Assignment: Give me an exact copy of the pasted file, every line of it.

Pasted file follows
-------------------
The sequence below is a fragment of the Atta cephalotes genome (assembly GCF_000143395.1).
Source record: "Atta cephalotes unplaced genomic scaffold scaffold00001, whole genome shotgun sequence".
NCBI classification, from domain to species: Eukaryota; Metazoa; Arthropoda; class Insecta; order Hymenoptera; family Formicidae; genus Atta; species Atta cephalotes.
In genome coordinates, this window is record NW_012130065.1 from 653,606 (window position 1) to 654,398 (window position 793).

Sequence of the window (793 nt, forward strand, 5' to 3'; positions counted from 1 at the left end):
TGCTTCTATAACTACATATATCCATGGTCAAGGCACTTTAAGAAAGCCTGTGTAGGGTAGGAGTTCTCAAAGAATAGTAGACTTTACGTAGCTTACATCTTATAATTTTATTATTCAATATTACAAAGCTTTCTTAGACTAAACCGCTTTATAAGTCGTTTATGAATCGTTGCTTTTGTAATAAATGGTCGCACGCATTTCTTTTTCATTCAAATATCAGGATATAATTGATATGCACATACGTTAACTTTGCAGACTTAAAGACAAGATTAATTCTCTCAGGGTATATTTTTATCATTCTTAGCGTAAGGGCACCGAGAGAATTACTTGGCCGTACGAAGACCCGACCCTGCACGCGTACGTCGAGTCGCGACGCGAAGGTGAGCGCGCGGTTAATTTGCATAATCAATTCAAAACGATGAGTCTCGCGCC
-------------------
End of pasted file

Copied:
The sequence below is a fragment of the Atta cephalotes genome (assembly GCF_000143395.1).
Source record: "Atta cephalotes unplaced genomic scaffold scaffold00001, whole genome shotgun sequence".
NCBI classification, from domain to species: Eukaryota; Metazoa; Arthropoda; class Insecta; order Hymenoptera; family Formicidae; genus Atta; species Atta cephalotes.
In genome coordinates, this window is record NW_012130065.1 from 653,606 (window position 1) to 654,398 (window position 793).

Sequence of the window (793 nt, forward strand, 5' to 3'; positions counted from 1 at the left end):
TGCTTCTATAACTACATATATCCATGGTCAAGGCACTTTAAGAAAGCCTGTGTAGGGTAGGAGTTCTCAAAGAATAGTAGACTTTACGTAGCTTACATCTTATAATTTTATTATTCAATATTACAAAGCTTTCTTAGACTAAACCGCTTTATAAGTCGTTTATGAATCGTTGCTTTTGTAATAAATGGTCGCACGCATTTCTTTTTCATTCAAATATCAGGATATAATTGATATGCACATACGTTAACTTTGCAGACTTAAAGACAAGATTAATTCTCTCAGGGTATATTTTTATCATTCTTAGCGTAAGGGCACCGAGAGAATTACTTGGCCGTACGAAGACCCGACCCTGCACGCGTACGTCGAGTCGCGACGCGAAGGTGAGCGCGCGGTTAATTTGCATAATCAATTCAAAACGATGAGTCTCGCGCC